Introducing AI to Improve Multi-Network O&M Efficiency
In the 5G era, operators will face the challenges of complex networks, diversified services, and personalized experiences.
The network complexity is mainly reflected in the coexistence of multiple networks; and with the dense networking of large-scale antenna arrays, the complexity of beam control and parameter configuration in 5G is increased by an order of magnitude compared with 4G. The SDN, NFV, and cloud deployments also disrupt the familiar network O&M model of the operator's O&M team. Business diversification is mainly reflected in the fact that 5G exceeds eMBB business and penetrates into vertical industries such as industrial manufacturing, agricultural production, smart home, telemedicine and autopilot. Experience personalization is mainly reflected in the fact that 5G delivers customized and differentiated services for specific industries or users, builds network access, data analysis and application services covering a user's full business processes and full business scenarios, and allows lifecycle management and continuous optimization of customized network slices. The above three challenges urgently need the introduction of AI to improve O&M efficiency.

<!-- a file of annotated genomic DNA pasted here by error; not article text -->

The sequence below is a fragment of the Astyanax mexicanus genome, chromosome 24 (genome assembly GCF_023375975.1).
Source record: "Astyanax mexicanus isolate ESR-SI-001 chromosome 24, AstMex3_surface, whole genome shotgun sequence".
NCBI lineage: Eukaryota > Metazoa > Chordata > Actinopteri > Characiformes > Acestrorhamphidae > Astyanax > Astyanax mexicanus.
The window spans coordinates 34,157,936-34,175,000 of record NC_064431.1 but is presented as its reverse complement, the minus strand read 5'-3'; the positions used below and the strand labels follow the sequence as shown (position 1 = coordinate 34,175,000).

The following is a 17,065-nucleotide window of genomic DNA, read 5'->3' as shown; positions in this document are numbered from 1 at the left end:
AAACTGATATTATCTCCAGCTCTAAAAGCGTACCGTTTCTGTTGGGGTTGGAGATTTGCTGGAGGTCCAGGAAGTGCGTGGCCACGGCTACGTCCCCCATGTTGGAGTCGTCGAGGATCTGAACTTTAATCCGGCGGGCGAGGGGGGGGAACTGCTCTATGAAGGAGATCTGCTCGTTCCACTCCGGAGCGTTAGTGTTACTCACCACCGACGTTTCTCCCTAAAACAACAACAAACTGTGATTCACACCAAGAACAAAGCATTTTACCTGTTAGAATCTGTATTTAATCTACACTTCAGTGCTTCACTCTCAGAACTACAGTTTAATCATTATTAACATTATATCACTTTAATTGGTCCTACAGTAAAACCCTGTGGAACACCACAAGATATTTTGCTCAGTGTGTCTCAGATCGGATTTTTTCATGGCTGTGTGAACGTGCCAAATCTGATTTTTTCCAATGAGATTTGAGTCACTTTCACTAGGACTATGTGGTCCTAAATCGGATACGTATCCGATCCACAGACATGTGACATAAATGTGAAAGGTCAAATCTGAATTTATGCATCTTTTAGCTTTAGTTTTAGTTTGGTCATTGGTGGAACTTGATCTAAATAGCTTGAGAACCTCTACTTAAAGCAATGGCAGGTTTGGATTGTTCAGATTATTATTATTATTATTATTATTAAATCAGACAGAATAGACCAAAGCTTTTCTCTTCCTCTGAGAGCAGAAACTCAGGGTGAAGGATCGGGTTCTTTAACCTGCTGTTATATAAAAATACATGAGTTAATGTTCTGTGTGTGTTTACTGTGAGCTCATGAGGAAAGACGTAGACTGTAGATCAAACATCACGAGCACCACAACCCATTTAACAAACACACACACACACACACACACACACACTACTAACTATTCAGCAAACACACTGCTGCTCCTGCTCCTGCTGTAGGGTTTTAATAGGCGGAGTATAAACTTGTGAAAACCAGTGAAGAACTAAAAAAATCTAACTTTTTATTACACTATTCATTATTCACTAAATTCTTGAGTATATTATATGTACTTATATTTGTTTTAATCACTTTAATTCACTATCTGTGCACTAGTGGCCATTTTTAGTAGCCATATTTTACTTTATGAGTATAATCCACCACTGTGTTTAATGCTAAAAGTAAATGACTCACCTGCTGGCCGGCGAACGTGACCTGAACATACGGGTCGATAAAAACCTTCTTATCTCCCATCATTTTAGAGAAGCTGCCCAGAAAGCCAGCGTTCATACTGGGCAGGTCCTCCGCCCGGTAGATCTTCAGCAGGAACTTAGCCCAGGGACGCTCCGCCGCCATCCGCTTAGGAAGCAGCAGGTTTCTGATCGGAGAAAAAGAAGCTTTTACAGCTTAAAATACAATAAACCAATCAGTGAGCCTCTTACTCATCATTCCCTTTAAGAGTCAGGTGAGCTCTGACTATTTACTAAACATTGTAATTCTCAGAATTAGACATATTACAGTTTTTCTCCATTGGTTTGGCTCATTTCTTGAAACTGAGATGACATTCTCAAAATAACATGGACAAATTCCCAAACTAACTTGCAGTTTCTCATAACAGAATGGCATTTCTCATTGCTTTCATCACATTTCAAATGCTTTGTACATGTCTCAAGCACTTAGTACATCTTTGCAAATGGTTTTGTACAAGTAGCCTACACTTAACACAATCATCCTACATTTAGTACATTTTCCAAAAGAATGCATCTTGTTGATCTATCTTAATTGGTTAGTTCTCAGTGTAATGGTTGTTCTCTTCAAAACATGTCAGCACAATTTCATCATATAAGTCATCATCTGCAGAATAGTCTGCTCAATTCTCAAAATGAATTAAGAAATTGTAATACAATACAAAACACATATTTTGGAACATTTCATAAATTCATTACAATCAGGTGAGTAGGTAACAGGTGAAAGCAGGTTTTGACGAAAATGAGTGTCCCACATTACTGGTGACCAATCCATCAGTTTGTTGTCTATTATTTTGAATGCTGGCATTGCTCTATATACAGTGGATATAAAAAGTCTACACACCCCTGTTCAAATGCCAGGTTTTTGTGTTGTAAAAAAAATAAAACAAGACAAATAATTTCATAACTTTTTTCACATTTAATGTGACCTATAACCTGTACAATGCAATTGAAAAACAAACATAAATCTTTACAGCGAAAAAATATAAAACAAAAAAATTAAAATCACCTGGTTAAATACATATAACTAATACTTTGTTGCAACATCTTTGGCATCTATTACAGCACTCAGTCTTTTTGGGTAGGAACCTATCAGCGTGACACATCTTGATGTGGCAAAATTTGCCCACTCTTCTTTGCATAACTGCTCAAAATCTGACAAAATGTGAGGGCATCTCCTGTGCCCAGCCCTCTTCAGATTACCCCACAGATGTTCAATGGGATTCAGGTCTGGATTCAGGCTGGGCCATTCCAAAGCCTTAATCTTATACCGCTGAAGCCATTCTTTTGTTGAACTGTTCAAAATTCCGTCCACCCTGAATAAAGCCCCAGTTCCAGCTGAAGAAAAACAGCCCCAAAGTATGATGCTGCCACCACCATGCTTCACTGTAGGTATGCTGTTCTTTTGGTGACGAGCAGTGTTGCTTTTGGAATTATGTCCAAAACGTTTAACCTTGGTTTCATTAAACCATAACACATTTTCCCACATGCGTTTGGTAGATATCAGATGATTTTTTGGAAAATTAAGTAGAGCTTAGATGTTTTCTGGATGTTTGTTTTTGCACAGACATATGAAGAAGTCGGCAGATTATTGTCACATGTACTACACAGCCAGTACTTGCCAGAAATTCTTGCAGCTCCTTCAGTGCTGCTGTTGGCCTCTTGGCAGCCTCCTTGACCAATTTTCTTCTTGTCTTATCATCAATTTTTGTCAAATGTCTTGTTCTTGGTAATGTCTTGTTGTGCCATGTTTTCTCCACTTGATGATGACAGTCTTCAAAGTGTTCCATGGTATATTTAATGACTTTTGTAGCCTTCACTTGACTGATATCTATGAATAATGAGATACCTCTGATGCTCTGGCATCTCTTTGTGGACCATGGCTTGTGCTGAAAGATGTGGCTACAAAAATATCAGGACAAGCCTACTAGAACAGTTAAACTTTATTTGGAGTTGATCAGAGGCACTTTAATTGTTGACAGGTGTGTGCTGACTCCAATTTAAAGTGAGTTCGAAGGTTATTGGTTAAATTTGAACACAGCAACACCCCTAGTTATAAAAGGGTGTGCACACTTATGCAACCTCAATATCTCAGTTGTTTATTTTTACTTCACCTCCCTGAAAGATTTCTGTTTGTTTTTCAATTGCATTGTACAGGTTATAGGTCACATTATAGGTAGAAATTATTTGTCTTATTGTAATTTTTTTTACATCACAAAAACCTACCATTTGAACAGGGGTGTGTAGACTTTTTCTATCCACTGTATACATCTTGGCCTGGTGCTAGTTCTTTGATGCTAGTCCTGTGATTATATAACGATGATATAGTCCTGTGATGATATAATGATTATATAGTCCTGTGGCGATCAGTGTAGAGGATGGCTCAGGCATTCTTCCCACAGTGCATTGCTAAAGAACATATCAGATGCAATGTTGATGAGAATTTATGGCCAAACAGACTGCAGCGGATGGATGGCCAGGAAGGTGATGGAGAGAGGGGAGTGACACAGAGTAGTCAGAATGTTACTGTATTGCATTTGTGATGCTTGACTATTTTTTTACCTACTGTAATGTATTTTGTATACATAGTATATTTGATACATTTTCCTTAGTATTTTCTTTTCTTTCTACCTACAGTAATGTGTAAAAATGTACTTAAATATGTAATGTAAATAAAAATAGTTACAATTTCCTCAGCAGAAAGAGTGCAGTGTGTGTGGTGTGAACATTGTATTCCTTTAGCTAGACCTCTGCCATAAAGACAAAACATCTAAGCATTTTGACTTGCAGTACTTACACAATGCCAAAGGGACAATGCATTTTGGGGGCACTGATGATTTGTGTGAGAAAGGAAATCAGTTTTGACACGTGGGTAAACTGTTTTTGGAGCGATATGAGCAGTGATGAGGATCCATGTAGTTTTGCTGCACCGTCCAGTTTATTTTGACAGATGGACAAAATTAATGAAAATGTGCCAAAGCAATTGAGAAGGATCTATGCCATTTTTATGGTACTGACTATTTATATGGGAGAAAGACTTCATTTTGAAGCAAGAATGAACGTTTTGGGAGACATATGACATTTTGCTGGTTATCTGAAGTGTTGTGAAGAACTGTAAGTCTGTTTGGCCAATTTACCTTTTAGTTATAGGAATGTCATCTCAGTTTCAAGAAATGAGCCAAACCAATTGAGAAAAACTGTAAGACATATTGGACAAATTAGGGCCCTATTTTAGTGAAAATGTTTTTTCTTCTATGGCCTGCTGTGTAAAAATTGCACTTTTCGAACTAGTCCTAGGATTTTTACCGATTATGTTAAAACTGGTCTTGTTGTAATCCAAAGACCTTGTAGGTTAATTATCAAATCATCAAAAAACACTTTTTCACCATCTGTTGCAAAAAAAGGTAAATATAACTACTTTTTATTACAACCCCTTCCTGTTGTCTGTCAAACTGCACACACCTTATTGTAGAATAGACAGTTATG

AI technology represented by machine learning and deep learning can be widely used in network alarm, fault root cause analysis, network coverage, performance optimization, network capacity prediction, accurate network construction, network-level energy management, dynamic scheduling of cloud network resources, and intelligent network slicing, thereby improving network O&M efficiency and reducing network O&M costs. The application of AI can be roughly categorized into intelligent site equipment, intelligent O&M, intelligent edge cloud engine, and intelligent network planning and optimization.
Although operators will face various challenges during the 5G network deployment period, 5G’s flexible slicing capability and its potential for digitalization and intelligent transformation of vertical industries also give operators confidence about the network profitability in the 5G era. ZTE is willing to closely cooperate with operators to solve the problems in network deployment and O&M, and work together to create a brilliant future!
This article is sponsored by ZTE.